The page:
My brother got married at the beginning of the month & it was the most glorious happy day, it was lovely to spend time with family & friends & my Dan looked extremely handsome in his suit to match his Uncle David, whom he absolutely adores. It was fantastic to catch up with some people I haven’t seen for a very long time & all round it was a great day! I’m thrilled to have gained a gorgeous sister & am over the moon to see my brother so very happy.
I always cry at weddings, I love the pomp & ceremony & it is always so lovely to see people get married when you know that they are meant to be together, that they genuinely adore each other & the day becomes what it should be i.e. a celebration of that love. It was the first wedding I’ve attended since my diagnosis & I have to admit I found it even more emotional than usual, openly blubbing before the bride even walked down the aisle but since it was my brother’s wedding I think I was allowed to. I was quite relieved to see at least one other person crying too but I am often the only one so it usually gives everybody else a giggle …
Not sure if I am more emotional these days because of my cancer, but when you think about it, it is unusual to be openly crying in front of others so I suppose what I’m saying is that there aren’t that many places/occasions where it’s almost socially acceptable to cry. Even as a child, you hear parents telling their children not to be a cry baby & I think that it’s a crime that young men in particular are discouraged from showing their emotions & expressing their feelings because “boys don’t cry”. It’s absolute rubbish & makes me quite angry because people become almost robotic on the surface & genuinely don’t know how to enunciate what is going on in their heads which is why psychological support is often needed to release that pressure cooker of tension, worries & fears.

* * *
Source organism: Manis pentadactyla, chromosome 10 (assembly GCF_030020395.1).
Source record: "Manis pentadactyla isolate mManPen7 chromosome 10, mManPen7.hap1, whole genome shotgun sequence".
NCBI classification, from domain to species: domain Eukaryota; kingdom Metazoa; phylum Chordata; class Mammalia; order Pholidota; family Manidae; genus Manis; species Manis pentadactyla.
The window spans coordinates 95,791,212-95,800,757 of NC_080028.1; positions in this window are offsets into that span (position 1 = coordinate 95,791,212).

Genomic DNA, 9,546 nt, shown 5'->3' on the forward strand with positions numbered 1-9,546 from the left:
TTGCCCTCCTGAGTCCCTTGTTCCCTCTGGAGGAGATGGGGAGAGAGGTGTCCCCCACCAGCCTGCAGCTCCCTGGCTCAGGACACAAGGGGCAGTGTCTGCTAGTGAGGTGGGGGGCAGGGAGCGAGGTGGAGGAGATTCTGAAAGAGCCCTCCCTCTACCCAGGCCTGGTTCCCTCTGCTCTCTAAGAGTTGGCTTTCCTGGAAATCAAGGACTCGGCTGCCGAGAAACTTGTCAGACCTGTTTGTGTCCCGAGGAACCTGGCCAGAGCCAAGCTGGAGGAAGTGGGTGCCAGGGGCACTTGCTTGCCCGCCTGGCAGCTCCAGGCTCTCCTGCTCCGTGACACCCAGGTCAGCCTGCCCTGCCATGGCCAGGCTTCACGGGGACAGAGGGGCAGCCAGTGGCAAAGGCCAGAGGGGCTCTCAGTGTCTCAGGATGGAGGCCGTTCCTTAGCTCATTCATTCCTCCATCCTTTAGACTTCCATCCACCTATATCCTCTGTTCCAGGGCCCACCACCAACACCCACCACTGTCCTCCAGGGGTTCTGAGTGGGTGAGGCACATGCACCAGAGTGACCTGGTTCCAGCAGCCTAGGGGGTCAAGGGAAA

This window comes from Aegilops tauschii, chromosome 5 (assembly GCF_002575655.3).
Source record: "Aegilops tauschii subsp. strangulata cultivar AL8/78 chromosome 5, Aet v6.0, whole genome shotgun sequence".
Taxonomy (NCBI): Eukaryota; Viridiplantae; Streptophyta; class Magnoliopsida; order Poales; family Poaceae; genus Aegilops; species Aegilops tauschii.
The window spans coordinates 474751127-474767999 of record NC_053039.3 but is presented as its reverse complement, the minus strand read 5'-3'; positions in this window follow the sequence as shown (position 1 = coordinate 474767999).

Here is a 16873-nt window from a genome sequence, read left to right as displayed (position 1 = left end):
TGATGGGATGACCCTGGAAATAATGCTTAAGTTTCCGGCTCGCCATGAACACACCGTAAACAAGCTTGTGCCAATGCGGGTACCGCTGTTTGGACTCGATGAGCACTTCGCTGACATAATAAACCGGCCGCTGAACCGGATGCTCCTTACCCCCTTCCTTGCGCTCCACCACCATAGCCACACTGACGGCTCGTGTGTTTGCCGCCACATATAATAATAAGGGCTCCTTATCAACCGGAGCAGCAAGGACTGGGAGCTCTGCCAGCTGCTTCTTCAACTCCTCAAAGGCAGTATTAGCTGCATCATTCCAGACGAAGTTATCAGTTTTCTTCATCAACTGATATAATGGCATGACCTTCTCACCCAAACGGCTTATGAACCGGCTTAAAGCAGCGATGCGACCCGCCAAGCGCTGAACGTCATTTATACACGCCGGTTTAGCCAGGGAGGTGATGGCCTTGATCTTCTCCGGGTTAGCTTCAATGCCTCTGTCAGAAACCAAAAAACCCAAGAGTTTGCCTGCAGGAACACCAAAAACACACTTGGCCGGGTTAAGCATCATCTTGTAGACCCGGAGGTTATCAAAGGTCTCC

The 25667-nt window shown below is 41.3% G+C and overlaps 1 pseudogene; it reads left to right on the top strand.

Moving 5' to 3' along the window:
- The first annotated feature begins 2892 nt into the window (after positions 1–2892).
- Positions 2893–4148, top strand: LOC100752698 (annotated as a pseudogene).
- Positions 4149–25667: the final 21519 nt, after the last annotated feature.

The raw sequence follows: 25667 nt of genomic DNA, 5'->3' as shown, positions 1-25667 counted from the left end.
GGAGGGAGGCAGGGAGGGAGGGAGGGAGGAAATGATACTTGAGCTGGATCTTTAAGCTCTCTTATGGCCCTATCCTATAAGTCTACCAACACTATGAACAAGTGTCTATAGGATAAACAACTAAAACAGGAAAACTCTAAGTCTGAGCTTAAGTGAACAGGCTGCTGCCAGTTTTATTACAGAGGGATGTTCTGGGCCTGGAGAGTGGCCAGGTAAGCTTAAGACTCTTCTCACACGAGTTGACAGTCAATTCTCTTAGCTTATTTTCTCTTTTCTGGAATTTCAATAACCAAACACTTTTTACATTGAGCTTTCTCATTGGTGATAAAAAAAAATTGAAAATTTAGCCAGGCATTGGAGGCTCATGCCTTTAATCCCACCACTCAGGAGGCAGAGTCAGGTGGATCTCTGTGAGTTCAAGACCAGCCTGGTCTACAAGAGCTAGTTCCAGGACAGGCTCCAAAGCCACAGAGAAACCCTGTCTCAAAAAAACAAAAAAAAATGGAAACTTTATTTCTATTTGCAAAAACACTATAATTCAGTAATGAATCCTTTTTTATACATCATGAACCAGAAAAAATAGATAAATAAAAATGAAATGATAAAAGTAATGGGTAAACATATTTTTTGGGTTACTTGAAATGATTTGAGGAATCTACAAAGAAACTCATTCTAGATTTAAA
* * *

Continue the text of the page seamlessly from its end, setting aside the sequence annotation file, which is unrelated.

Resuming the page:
Communication is the basis of any healthy relationship & I worry that we compromise our ability to maintain relationships as we try to be as strong & controlled on the surface as possible. I would love to wave my magic wand & tell others that it’s ok to be scared, to be down, to have a bad day because it’s all of those things that keep us human & by opening up to others we allow the possibility that we can let others in. In my last appointment with my psychologist, I was challenged to ask others in my support community for help when I next have a “down” day, which is something that I just don’t do, & at the moment it feels like a mountain to climb. I’m sure that others in my position struggle with the same thing, find it easier to offer support, than to accept it. I’ll report back in my next blog about whether I was successful ……..